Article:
Sunday, May 29, 2016

The Vintage & Antique Business in Our Changing Times

An recent share from +Sharon Meredith to our Vintage & Antiques Community on G+ (the article was on how retail spending is down) got me going on a topic that's been shuffling around my brain for awhile now.
Is there a shift in the Vintage & Antiques business?

I think typically retail sales are always down prior to an election and with this election being somewhat volatile and more polarizing, people are even more fearful of spending.
The bright side, more people are buying online and less in retail outlets. 
Here's where the shift comes in...I do think that brick & mortar antique/vintage shops are on the rise again and this will in turn hurt the online seller. Since the online vintage/antiques business initially hurt the brick & mortar businesses, it could be said that turn around is fair play.  

Lambertville, NJ with photo credit to Hunterdon Happening

The popularity of vintage & antiques has made the actual shopping part of it, more of a social event that appeals to a larger audience than before the "craze" began. There were always those of us who went "antiquing" but now, with the popularity of all that is vintage and antique, the age range and diversity of those who visit small antique towns and flea markets, has grown...that in turn, will slow the online businesses down. Combine that with the flood new vintage/antique online dealers over the past 6 years or so and you get my point.

Could the wheel spin the other way again, maybe... but what can you do to improve your business during these shifts? My suggestion is to stay in trend with the trends and always keep a percentage of your shop geared to the trending items (can I use the word trend one more time?:)) 

Stay on top of social media changes and who is using what to shop.

Interesting, quality pieces at reasonable prices, always sell.

Keep your shop fresh.

Take bright, clean, detailed photos from many angles. ...and as always, exceptional customer service and communication always keep the customers coming back despite the economic and/or societal circumstances.

Thanks so much for reading!


Thursday, May 19, 2016

Complicated Vintage - Reproductions, Fakes and Re-Issues

This vintage life is becoming more complicated.  There are days when I feel like I'm researching fakes and reproductions more than I am legitimate pieces.  Keeping on top of what's newly faked or reproduced and documenting it, is almost a full time job!
Let's all remember that Antiques are 100 years old or older and Vintage is 20 years to 99 years (technically:)).

Reproductions are items that have been made to look like another item, with a certain degree of quality.   Many times it can be difficult to tell the two apart.  This has been going on since the beginning of time.  It is important to know the small details that differentiate the originals from the reproductions.  This could be anything from how a piece is put together to colors that weren't used in the originals or the size of an item.  You hope for some kind of signature, hallmark or backstamp, but that can also be faked.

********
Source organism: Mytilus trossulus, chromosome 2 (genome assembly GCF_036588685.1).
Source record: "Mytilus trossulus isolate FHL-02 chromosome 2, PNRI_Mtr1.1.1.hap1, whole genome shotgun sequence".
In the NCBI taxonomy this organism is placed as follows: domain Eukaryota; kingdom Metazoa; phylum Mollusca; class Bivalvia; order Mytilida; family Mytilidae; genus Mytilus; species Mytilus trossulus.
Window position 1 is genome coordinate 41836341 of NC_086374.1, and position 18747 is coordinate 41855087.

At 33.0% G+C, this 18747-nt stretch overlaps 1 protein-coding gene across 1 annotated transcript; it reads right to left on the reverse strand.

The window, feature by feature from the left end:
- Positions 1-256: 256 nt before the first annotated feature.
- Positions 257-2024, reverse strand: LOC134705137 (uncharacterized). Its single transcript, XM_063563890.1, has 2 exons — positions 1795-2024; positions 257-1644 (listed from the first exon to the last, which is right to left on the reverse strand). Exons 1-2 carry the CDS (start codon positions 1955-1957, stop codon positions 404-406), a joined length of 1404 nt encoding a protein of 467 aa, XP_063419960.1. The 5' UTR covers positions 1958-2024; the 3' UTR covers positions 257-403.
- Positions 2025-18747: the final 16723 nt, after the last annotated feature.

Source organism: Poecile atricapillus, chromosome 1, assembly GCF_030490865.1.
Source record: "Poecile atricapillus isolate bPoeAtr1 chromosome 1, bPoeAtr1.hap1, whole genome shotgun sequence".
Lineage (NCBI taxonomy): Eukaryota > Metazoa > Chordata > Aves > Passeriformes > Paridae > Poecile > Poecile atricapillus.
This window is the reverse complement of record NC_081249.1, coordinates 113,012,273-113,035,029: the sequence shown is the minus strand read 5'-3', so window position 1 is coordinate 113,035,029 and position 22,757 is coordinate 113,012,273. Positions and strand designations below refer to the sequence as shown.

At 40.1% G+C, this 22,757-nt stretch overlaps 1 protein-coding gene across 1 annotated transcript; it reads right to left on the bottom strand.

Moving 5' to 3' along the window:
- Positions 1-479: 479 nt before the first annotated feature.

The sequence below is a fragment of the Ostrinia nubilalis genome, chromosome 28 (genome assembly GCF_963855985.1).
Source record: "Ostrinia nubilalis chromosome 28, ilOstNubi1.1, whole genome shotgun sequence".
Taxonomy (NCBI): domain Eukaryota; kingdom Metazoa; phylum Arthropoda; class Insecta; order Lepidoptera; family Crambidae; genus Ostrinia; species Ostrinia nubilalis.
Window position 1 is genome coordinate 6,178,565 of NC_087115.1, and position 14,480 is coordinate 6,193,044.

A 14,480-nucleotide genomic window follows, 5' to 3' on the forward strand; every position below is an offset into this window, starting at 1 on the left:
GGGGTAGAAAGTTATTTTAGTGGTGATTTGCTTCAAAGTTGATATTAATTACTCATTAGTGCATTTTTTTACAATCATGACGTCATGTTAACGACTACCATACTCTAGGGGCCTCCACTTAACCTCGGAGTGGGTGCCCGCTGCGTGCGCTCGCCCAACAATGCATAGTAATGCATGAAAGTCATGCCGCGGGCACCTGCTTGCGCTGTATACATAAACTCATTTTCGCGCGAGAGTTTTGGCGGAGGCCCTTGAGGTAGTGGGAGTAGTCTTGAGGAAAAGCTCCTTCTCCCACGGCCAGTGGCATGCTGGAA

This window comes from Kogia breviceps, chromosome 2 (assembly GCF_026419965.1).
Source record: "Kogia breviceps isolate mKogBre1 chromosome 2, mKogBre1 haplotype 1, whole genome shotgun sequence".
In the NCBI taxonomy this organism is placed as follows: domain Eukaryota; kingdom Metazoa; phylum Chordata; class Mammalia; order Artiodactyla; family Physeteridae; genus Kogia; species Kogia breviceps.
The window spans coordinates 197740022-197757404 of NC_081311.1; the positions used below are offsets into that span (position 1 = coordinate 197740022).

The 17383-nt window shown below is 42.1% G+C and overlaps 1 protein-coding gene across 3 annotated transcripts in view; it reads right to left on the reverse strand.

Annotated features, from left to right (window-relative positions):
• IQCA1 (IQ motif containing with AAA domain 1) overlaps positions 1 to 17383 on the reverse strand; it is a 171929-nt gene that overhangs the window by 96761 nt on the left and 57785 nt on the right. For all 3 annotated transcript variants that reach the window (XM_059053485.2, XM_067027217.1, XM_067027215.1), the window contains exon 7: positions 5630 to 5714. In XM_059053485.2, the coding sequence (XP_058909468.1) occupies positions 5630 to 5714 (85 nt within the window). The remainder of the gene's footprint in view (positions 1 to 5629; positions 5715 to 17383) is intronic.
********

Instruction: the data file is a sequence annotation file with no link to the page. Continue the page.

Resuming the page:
The older manufacturers of "reproductions" did not try to mimic a hallmark, they would just leave the piece unsigned.  Newer manufacturers are the "Fakes" and they will stop at nothing to trick you into thinking that their poor quality imitation is actually the real deal.

A Re-Issue is when an original mold is used by the original company, to make a new version of their old piece.  These are almost identical and can be identical but dating them is still crucial to the future value and the value of their original counterparts.

We try to stay on top of these continuing changes in our Vintage & Antiques Community on G+ and with frequent visits to Ruby Lane's RealorRepro .  I'm thinking that a series of blog posts might also help in keeping things current and easier to find.  Each post will feature one item or group of items from a manufacturer that is being reproduced, faked or re-issued.

Today we'll start with something easy for most of us, yet still shocking to me when I was recently given one as a gift.
Notice the intentional crazing done to make the vase look older, as well the chips/wear to the paint.
This vase is available at Hobby Lobby.  Some will say, one look tells you that it's a fake but remember that these items can pass through many hands, ending up at your favorite flea market or estate sale and being sold as "vintage".  To see it on the shelf in Hobby Lobby, is one thing but to see it when you're out and about hunting, maybe with a little dirt on it and a good story about how it belonged someone's grandmother's, to go with it...well let's just say it makes things complicated for some of our newer sellers.  Suddenly, it's being sold as vintage, another seller sees the listing, having picked up the same thing and lists it as vintage (without doing the research)....and on it goes.

Look for my next post on the flooding of Fakes in today's market.

Thanks so much for reading!